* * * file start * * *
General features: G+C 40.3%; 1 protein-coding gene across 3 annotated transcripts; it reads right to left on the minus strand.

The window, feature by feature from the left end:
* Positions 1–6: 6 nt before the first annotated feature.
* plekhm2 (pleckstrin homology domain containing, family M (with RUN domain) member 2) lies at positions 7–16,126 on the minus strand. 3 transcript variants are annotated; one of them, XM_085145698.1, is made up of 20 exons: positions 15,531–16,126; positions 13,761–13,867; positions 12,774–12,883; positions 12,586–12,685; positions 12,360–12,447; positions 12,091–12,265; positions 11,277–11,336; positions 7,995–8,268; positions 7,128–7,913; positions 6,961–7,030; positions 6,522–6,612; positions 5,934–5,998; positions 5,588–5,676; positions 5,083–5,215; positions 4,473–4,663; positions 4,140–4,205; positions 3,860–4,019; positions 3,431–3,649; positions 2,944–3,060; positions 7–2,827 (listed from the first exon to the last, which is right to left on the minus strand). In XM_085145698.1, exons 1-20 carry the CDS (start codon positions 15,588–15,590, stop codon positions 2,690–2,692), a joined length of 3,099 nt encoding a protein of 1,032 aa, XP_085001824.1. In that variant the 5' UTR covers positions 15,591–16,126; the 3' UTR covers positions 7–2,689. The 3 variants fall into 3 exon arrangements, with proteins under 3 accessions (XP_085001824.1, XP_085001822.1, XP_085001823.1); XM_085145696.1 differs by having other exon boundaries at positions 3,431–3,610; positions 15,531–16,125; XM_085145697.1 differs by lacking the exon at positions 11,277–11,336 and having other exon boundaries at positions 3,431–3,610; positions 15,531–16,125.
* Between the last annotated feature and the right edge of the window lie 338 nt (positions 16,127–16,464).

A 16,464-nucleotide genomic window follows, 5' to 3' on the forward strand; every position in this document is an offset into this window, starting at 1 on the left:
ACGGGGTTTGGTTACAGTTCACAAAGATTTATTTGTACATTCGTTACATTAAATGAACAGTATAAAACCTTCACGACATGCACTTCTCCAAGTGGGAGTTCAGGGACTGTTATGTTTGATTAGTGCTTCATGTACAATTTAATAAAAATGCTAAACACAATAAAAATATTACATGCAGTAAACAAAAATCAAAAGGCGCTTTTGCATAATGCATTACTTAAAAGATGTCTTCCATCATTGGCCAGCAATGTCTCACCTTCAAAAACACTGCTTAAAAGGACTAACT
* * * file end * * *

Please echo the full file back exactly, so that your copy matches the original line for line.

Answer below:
General features: G+C 40.3%; 1 protein-coding gene across 3 annotated transcripts; it reads right to left on the minus strand.

The window, feature by feature from the left end:
* Positions 1–6: 6 nt before the first annotated feature.
* plekhm2 (pleckstrin homology domain containing, family M (with RUN domain) member 2) lies at positions 7–16,126 on the minus strand. 3 transcript variants are annotated; one of them, XM_085145698.1, is made up of 20 exons: positions 15,531–16,126; positions 13,761–13,867; positions 12,774–12,883; positions 12,586–12,685; positions 12,360–12,447; positions 12,091–12,265; positions 11,277–11,336; positions 7,995–8,268; positions 7,128–7,913; positions 6,961–7,030; positions 6,522–6,612; positions 5,934–5,998; positions 5,588–5,676; positions 5,083–5,215; positions 4,473–4,663; positions 4,140–4,205; positions 3,860–4,019; positions 3,431–3,649; positions 2,944–3,060; positions 7–2,827 (listed from the first exon to the last, which is right to left on the minus strand). In XM_085145698.1, exons 1-20 carry the CDS (start codon positions 15,588–15,590, stop codon positions 2,690–2,692), a joined length of 3,099 nt encoding a protein of 1,032 aa, XP_085001824.1. In that variant the 5' UTR covers positions 15,591–16,126; the 3' UTR covers positions 7–2,689. The 3 variants fall into 3 exon arrangements, with proteins under 3 accessions (XP_085001824.1, XP_085001822.1, XP_085001823.1); XM_085145696.1 differs by having other exon boundaries at positions 3,431–3,610; positions 15,531–16,125; XM_085145697.1 differs by lacking the exon at positions 11,277–11,336 and having other exon boundaries at positions 3,431–3,610; positions 15,531–16,125.
* Between the last annotated feature and the right edge of the window lie 338 nt (positions 16,127–16,464).

A 16,464-nucleotide genomic window follows, 5' to 3' on the forward strand; every position in this document is an offset into this window, starting at 1 on the left:
ACGGGGTTTGGTTACAGTTCACAAAGATTTATTTGTACATTCGTTACATTAAATGAACAGTATAAAACCTTCACGACATGCACTTCTCCAAGTGGGAGTTCAGGGACTGTTATGTTTGATTAGTGCTTCATGTACAATTTAATAAAAATGCTAAACACAATAAAAATATTACATGCAGTAAACAAAAATCAAAAGGCGCTTTTGCATAATGCATTACTTAAAAGATGTCTTCCATCATTGGCCAGCAATGTCTCACCTTCAAAAACACTGCTTAAAAGGACTAACT